ed 1/8-inch white Polyvinyl Chloride (PVC) blanks. The first thing I did for this project was cut these PVC blanks into six oval shapes. I like using ovals as a sign design for several reasons: (1.) They look cool, and (2.) They do not have any sharp edges. Remember it’s safety first when it comes to sign making! Using my handy oval-shaped sign template, I traced around the template with a Sharpie® pen. I then took my X-acto® knife and scored the PVC with it at least two to three times, always making sure to follow my template. After I had finished cutting the PVC material, I sanded the edges, creating a smooth bevel on both sides of the ovals. Then I rinsed them off with some water and thoroughly dried them until they were smooth. Next it was time to compose the copy for the signs. We digitally printed out the individual’s name and the company name at the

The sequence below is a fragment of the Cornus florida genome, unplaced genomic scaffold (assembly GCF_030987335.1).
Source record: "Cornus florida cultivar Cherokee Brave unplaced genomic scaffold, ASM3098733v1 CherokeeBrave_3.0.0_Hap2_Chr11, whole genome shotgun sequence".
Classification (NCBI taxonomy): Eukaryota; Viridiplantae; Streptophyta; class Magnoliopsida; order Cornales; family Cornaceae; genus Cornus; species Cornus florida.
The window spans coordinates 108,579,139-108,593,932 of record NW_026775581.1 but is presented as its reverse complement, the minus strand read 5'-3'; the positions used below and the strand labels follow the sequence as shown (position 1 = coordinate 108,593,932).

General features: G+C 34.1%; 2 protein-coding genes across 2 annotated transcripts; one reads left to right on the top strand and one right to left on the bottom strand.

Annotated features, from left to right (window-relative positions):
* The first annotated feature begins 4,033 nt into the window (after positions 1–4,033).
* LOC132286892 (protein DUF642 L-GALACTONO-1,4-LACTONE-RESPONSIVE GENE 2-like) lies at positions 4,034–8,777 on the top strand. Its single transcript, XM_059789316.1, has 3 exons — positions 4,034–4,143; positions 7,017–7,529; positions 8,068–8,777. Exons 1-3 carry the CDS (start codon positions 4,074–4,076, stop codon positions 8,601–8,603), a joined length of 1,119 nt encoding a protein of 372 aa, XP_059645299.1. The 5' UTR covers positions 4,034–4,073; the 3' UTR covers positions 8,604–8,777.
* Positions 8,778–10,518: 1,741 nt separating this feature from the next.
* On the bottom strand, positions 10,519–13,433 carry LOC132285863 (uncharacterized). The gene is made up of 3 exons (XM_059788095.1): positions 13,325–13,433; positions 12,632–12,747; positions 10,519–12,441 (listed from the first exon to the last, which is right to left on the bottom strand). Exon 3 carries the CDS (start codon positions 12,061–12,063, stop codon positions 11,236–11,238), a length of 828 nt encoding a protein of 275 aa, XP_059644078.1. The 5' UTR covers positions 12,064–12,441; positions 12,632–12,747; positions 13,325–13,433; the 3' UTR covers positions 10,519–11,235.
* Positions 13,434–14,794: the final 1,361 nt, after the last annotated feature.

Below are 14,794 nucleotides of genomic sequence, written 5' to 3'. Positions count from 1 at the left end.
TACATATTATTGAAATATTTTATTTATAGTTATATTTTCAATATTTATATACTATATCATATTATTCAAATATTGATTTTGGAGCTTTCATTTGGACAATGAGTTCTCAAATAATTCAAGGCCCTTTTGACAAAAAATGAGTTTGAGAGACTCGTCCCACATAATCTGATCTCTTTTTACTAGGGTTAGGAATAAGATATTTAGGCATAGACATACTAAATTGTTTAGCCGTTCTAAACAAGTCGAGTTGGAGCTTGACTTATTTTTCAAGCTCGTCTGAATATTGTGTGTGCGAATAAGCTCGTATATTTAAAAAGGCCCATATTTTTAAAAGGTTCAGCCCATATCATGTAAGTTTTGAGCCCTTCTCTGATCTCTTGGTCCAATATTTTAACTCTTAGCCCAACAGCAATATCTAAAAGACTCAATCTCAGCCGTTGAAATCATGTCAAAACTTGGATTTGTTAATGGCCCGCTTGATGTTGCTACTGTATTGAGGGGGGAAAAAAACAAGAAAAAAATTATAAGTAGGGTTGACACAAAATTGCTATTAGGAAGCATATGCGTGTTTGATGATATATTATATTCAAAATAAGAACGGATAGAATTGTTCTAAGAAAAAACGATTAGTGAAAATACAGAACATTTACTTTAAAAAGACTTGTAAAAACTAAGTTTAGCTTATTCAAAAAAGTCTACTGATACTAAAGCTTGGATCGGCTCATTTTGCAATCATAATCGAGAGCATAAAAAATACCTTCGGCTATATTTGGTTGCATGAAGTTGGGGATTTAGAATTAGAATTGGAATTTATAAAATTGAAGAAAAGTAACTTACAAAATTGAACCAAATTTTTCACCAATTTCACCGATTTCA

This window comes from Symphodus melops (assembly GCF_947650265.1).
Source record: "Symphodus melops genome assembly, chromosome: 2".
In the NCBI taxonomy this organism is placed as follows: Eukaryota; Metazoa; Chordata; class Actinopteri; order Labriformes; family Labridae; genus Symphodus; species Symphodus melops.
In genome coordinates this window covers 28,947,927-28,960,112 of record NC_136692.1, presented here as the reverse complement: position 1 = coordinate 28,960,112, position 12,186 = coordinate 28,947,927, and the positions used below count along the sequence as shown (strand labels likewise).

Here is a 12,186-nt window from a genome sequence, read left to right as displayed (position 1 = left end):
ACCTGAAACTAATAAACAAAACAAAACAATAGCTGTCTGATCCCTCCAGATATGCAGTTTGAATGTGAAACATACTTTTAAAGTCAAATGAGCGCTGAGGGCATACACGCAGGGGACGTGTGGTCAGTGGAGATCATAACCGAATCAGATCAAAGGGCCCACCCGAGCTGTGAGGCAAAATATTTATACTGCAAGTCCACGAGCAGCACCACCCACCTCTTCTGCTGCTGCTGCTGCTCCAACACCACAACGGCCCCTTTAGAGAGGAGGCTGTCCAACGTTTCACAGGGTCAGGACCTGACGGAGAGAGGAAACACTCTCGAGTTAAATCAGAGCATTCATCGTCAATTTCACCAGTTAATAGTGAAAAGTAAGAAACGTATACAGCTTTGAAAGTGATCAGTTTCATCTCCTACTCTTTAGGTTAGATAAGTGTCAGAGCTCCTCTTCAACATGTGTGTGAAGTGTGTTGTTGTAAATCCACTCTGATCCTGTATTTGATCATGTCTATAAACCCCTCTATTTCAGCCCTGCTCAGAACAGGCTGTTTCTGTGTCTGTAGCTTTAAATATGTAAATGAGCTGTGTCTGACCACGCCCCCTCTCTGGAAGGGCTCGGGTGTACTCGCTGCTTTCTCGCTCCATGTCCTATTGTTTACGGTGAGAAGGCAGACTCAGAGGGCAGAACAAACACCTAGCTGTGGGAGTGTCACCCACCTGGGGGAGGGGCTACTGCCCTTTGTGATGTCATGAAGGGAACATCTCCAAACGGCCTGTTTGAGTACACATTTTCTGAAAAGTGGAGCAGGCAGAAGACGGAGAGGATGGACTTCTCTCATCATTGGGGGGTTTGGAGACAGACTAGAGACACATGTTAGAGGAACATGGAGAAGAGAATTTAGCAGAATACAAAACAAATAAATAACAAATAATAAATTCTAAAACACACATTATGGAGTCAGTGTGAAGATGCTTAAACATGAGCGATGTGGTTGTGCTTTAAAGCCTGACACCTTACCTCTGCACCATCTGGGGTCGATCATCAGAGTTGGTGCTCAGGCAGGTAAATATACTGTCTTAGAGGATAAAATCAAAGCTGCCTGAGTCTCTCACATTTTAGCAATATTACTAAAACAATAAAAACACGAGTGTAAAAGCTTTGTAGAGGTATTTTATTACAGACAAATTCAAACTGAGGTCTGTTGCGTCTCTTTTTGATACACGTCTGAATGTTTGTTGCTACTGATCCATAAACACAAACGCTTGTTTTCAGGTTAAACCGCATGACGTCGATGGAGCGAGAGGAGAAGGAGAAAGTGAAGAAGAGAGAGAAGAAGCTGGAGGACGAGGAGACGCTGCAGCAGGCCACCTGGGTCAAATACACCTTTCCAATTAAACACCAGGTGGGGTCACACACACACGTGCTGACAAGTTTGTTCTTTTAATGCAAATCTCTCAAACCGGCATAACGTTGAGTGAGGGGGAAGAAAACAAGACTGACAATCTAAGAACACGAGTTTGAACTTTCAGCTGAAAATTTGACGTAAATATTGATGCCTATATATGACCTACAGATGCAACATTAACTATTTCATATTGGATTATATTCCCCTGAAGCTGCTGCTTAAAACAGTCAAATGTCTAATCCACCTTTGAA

top of the signs on our awesome Roland VersaCAMM printer using ORAFOL vinyl. On the second line, we printed out the employee’s name, while the third line featured their title. To begin the fabrication of each sign, we carefully adhered our vinyl prints to one side of the sign panel. I usually spray a little Rapid Tac application fluid to help smooth out the little bubbles. After drying each individual sign face, we drilled two small 1/8-inch holes at the top of the sign. Then it was time to suspend our signs. We used small jack chain, which can be easily shortened with a pair of pliers. This lightweight chain can be purchased at any hardware store or home improvement center. If you’re working on suspending signs using this method, make sure you have two chains per sign face. Each chain should be the same length for the current project. For suspended ceilings, we use small hangers that grab both sides of the suspended ceiling framework. These small hangers can be purchased at craft stores or home improvement stores. To begin the installation of these six signs, we made a checklist of what we needed to accomplish this: two identical lengths of chain, a ceiling grid hook, and a small “S” hook to attach the sign. Measuring the sales counter for the service writers, we divided it by six, giving ample space for each service writer to have some ample “elbow room.” In a few short minutes, our service writer’s name signs were installed and ready for a lifetime of service to the automobile dealership. Now let’s go find some other signs we can make. I’m ready! How about you? Mark K. Roberts is a native Houstonian, a thirty-seven year sign craftsman, and a teacher of sign techniques.